All subjects underwent examination of the cervical spine on a 1.5 Tesla MRI device with a 16-channel head and neck coil. The standardised imaging protocol included conventional pulse sequences in sagittal-T1, -T2 and STIR (short-tau inversion recovery) and axial planes (gradient-echo T2). The imaging criterion for cervical cord compression was defined as a change in spinal cord contour at the level of an intervertebral disc on axial or sagittal MRI scan compared with that at midpoint level of neighbouring vertebrae [11]. Compression ratio (CR) was calculated by taking the anterior–posterior diameter of the spinal cord divided by the transverse diameter of the cord on the axial image [11]. Lower CR values indicate worse cord deformation. This measurement was taken at the level of maximum spinal cord compression identified as maximum reduction in antero/posterior spinal canal diameter in comparison with other segments. The level of maximal spinal cord compression and signs of myelopathy (signal changes of the spinal cord on T1- and T2-weighted imaging) were also established (Figure 1).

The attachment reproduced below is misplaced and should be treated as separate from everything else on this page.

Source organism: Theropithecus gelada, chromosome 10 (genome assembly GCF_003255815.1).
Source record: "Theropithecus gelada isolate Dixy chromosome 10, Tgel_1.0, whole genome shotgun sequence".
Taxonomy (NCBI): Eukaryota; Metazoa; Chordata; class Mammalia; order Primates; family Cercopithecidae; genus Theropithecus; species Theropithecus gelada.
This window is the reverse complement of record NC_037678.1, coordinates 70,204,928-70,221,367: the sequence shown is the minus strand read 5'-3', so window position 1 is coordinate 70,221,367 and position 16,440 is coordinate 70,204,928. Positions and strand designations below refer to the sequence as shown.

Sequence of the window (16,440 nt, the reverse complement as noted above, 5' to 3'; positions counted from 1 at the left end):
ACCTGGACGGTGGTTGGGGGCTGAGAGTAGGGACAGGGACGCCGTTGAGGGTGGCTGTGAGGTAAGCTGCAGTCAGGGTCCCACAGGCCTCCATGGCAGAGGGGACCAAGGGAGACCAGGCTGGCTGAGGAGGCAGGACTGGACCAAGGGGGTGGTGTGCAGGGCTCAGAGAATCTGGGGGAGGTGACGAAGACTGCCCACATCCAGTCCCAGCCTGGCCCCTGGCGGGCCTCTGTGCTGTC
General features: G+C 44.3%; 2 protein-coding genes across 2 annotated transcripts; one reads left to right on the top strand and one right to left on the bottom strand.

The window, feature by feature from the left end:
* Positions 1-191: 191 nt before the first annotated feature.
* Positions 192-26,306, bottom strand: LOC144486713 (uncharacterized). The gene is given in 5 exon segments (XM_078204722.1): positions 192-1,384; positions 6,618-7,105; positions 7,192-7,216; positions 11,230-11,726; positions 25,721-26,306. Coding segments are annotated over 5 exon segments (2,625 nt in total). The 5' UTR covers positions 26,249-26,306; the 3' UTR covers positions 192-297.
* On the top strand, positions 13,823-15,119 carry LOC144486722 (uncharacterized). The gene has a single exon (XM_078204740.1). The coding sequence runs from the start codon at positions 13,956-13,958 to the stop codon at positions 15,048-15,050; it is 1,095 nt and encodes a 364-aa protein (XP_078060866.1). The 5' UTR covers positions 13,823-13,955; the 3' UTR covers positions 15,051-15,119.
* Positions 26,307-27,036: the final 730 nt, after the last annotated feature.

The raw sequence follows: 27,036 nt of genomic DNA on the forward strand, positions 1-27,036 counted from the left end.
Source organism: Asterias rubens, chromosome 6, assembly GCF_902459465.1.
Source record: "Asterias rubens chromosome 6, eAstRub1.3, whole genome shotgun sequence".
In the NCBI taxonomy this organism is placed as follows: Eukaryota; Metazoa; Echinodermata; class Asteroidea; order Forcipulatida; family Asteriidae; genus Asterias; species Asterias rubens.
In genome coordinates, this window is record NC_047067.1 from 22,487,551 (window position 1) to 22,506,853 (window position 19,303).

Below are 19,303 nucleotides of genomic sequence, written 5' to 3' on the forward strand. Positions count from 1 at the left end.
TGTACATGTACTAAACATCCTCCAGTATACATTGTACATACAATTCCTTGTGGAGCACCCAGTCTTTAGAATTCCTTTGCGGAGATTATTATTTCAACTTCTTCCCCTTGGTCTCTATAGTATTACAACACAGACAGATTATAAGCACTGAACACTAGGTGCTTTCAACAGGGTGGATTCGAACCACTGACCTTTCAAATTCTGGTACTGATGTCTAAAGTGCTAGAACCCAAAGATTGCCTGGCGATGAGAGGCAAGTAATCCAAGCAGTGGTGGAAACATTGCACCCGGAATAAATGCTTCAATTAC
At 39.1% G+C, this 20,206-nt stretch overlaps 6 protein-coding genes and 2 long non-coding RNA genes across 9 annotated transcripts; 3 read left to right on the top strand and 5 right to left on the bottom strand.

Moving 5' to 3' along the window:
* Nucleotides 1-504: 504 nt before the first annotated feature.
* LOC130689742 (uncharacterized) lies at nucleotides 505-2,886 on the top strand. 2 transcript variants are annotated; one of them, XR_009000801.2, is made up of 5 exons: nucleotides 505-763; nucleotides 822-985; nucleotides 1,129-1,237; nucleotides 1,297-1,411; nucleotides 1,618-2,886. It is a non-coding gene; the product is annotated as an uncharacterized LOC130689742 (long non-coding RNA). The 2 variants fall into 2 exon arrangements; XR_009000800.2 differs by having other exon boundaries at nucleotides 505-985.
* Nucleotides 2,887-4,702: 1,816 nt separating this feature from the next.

Patient with severe cervical spinal cord compression. (A) Sagittal T2-MRI sequence shows a level of maximal compression—C5/6 (arrow); (B) Compression ratio: anterior–posterior diameter (solid line double arrow) divided by the transverse diameter (dashed line double arrow) of the spinal cord on the axial T2 MRI image (taken at the level of maximum spinal cord compression; the result is 0.37 in this patient).

Note: The content above has been extracted from a research article, so it may not display correctly.

Please log in to submit your questions online.
Your question will be posted on the Bio-101 website. We will send your questions to the authors of this protocol and Bio-protocol community members who are experienced with this method. you will be informed using the email address associated with your Bio-protocol account.

We use cookies on this site to enhance your user experience. By using our website, you are agreeing to allow the storage of cookies on your computer.